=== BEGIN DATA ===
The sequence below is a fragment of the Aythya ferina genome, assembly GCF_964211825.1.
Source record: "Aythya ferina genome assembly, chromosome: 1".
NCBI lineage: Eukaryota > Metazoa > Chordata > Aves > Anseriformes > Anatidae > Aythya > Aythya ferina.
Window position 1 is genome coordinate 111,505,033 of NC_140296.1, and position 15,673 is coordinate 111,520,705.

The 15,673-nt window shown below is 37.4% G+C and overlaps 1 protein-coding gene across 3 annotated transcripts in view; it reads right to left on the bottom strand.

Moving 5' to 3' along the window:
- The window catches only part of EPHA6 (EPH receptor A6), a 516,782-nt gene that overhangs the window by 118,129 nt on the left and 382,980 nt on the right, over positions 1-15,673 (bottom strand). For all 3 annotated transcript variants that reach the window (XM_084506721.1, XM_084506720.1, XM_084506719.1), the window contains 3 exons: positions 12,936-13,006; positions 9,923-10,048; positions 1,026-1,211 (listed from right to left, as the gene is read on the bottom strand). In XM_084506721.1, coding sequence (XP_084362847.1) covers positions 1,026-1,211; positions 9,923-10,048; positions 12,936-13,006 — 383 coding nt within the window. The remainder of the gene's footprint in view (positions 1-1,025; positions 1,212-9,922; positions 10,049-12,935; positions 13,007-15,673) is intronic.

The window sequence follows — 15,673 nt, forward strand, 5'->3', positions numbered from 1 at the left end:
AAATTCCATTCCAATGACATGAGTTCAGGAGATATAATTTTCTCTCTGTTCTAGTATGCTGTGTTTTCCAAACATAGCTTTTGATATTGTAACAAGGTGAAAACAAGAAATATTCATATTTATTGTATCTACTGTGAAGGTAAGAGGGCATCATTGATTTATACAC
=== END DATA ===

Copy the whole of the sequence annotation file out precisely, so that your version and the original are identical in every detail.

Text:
The sequence below is a fragment of the Aythya ferina genome, assembly GCF_964211825.1.
Source record: "Aythya ferina genome assembly, chromosome: 1".
NCBI lineage: Eukaryota > Metazoa > Chordata > Aves > Anseriformes > Anatidae > Aythya > Aythya ferina.
Window position 1 is genome coordinate 111,505,033 of NC_140296.1, and position 15,673 is coordinate 111,520,705.

The 15,673-nt window shown below is 37.4% G+C and overlaps 1 protein-coding gene across 3 annotated transcripts in view; it reads right to left on the bottom strand.

Moving 5' to 3' along the window:
- The window catches only part of EPHA6 (EPH receptor A6), a 516,782-nt gene that overhangs the window by 118,129 nt on the left and 382,980 nt on the right, over positions 1-15,673 (bottom strand). For all 3 annotated transcript variants that reach the window (XM_084506721.1, XM_084506720.1, XM_084506719.1), the window contains 3 exons: positions 12,936-13,006; positions 9,923-10,048; positions 1,026-1,211 (listed from right to left, as the gene is read on the bottom strand). In XM_084506721.1, coding sequence (XP_084362847.1) covers positions 1,026-1,211; positions 9,923-10,048; positions 12,936-13,006 — 383 coding nt within the window. The remainder of the gene's footprint in view (positions 1-1,025; positions 1,212-9,922; positions 10,049-12,935; positions 13,007-15,673) is intronic.

The window sequence follows — 15,673 nt, forward strand, 5'->3', positions numbered from 1 at the left end:
AAATTCCATTCCAATGACATGAGTTCAGGAGATATAATTTTCTCTCTGTTCTAGTATGCTGTGTTTTCCAAACATAGCTTTTGATATTGTAACAAGGTGAAAACAAGAAATATTCATATTTATTGTATCTACTGTGAAGGTAAGAGGGCATCATTGATTTATACAC